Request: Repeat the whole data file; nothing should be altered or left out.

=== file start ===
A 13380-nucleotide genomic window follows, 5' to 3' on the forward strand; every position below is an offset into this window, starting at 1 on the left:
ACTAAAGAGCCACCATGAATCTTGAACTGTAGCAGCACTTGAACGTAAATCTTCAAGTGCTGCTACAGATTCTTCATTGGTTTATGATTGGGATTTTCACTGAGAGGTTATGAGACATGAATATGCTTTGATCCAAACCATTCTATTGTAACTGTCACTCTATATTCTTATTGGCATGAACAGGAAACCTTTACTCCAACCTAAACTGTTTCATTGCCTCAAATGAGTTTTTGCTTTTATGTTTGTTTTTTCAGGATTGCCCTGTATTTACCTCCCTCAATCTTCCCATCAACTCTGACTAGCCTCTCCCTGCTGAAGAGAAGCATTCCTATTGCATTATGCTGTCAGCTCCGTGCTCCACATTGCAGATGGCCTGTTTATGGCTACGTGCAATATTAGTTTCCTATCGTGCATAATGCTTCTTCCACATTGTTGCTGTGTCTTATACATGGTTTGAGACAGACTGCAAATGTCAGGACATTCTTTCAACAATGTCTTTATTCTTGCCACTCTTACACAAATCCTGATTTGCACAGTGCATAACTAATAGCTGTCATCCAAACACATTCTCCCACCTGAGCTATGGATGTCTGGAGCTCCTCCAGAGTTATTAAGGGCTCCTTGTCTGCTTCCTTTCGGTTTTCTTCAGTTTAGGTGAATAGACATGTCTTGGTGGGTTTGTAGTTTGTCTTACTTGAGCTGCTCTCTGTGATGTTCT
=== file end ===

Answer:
A 13380-nucleotide genomic window follows, 5' to 3' on the forward strand; every position below is an offset into this window, starting at 1 on the left:
ACTAAAGAGCCACCATGAATCTTGAACTGTAGCAGCACTTGAACGTAAATCTTCAAGTGCTGCTACAGATTCTTCATTGGTTTATGATTGGGATTTTCACTGAGAGGTTATGAGACATGAATATGCTTTGATCCAAACCATTCTATTGTAACTGTCACTCTATATTCTTATTGGCATGAACAGGAAACCTTTACTCCAACCTAAACTGTTTCATTGCCTCAAATGAGTTTTTGCTTTTATGTTTGTTTTTTCAGGATTGCCCTGTATTTACCTCCCTCAATCTTCCCATCAACTCTGACTAGCCTCTCCCTGCTGAAGAGAAGCATTCCTATTGCATTATGCTGTCAGCTCCGTGCTCCACATTGCAGATGGCCTGTTTATGGCTACGTGCAATATTAGTTTCCTATCGTGCATAATGCTTCTTCCACATTGTTGCTGTGTCTTATACATGGTTTGAGACAGACTGCAAATGTCAGGACATTCTTTCAACAATGTCTTTATTCTTGCCACTCTTACACAAATCCTGATTTGCACAGTGCATAACTAATAGCTGTCATCCAAACACATTCTCCCACCTGAGCTATGGATGTCTGGAGCTCCTCCAGAGTTATTAAGGGCTCCTTGTCTGCTTCCTTTCGGTTTTCTTCAGTTTAGGTGAATAGACATGTCTTGGTGGGTTTGTAGTTTGTCTTACTTGAGCTGCTCTCTGTGATGTTCT